Contemporary music from everywhere

Sann Gusmão – Emaranhado

sann gusmaoOften described as dark ambient, Sann Gusmão’s work deserves a less narrow classification. This new recording is more sophisticated than most everything we’ve heard from that subgenre in recent years.

That’s not meant to be a knock on other artists. It’s just that these nine new tracks reach beyond the conventions of any single style of electronic music. Emaranhado (which translates to mean Tangled) is powerfully imaginative.

“Memória de Uma Cidade Que Avança Mar” is up first. It’s an electronic storm of a track that is ominously picturesque. If it’s possible to distort the sound of wind, that’s precisely what we get two minutes in. This is a huge opener.

“Acho Que Comecei a Esquecer Pra Descobrir Como Voltar a Se Lembrar e Te Mostrar Como” follows with a gentler drone section. The peace and quiet doesn’t last though. By the end of the track, we’re in what may be the most intimidating jazz club in the universe. And it sounds great.

Throughout the album, we’re presented finely crafted electronics built to test our favourite headphones. As menacing as it sometimes is, the work is paced gently enough to allow us to enjoy each idea as it plays out.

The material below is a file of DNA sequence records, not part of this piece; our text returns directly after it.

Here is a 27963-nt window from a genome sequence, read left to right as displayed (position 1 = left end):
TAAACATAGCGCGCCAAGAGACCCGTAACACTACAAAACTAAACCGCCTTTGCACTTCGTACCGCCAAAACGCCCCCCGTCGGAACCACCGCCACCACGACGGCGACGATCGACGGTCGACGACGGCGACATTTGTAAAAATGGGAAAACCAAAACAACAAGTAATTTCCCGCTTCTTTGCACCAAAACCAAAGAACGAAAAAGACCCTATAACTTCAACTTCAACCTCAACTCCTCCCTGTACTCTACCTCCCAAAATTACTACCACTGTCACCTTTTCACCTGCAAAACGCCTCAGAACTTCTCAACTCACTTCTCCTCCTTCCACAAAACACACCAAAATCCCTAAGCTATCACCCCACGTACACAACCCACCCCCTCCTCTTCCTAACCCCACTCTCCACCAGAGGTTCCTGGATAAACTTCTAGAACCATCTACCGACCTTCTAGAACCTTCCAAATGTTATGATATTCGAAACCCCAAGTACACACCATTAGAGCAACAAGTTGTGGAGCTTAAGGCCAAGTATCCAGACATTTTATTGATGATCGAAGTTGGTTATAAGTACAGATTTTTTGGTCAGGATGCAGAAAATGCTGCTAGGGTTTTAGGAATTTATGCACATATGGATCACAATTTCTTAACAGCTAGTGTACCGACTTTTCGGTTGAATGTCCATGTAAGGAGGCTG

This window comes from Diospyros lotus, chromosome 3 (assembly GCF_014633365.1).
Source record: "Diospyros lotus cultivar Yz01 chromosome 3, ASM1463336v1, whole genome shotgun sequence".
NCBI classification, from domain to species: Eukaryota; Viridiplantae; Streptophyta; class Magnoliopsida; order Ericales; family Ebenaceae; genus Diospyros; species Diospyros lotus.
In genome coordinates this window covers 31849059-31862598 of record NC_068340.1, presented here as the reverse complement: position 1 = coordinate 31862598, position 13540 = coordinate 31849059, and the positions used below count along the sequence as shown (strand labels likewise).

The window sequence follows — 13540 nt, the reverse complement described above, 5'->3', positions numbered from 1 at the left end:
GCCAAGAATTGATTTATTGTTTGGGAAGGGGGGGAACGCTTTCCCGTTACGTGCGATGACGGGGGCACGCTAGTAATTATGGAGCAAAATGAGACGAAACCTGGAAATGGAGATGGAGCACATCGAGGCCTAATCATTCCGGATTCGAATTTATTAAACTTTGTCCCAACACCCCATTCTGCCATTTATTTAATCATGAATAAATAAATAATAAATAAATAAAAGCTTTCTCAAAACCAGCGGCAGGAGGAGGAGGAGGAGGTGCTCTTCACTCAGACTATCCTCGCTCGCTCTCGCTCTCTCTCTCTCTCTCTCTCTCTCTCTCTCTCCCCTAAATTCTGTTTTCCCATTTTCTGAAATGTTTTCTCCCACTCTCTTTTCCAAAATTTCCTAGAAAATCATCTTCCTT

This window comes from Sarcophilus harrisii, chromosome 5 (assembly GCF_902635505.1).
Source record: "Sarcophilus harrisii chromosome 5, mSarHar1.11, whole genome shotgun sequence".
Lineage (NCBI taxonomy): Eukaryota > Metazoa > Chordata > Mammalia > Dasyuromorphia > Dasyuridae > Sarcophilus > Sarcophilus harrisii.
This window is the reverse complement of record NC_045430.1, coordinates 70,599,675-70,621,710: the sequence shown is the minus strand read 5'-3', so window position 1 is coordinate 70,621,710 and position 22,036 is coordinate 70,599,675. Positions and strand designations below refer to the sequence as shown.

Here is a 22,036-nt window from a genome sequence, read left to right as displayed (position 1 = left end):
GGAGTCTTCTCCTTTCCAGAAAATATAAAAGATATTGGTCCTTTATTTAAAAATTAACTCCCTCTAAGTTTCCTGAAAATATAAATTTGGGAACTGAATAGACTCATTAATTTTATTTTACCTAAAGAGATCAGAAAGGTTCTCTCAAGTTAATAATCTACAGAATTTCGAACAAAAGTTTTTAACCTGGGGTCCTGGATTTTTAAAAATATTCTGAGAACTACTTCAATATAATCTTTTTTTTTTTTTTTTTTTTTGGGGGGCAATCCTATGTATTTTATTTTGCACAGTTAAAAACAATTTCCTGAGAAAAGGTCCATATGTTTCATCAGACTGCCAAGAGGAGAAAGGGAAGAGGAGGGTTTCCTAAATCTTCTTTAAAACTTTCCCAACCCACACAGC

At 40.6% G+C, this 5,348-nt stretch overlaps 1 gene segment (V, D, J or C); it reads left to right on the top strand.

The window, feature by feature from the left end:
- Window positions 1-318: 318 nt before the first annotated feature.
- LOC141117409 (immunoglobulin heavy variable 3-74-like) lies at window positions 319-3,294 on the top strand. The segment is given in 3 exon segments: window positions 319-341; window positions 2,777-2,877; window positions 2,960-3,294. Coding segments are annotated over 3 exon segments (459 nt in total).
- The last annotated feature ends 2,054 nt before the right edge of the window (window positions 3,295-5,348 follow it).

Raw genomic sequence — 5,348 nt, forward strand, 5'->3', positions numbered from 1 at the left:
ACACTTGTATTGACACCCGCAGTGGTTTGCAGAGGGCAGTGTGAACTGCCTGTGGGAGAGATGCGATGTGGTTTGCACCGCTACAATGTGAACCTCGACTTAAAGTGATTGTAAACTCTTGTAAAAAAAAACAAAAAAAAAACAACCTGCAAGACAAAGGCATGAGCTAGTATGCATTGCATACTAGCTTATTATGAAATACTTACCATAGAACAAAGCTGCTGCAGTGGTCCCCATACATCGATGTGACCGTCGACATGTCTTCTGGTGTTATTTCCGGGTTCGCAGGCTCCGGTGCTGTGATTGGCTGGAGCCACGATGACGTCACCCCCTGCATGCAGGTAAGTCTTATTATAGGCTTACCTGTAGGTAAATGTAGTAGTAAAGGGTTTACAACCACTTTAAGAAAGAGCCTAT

“Para Todos Corpos de Puls(aç)ão Torta” for example, starts with a delicate dripping sound set against a kind of distant thunder. The contrast between the two is gorgeous. Gradually, an electronic buzzing washes over the piece, mixed eventually with a light drone. On and on the piece builds, moving from one new idea to the next. This is the kind of recording that’s difficult not to visualize. It’s a daydream maker.

The album’s major work, at over eight minutes, is “Reescrever Fotografias Sobre Dias Que Me Rasgam.” That one has a sharp, aggressively industrial tone. Peppered with whining metal on metal, it’s full of sharp edges. It’s not the album’s only brave composition, but it is its most challenging.

Kevin Press

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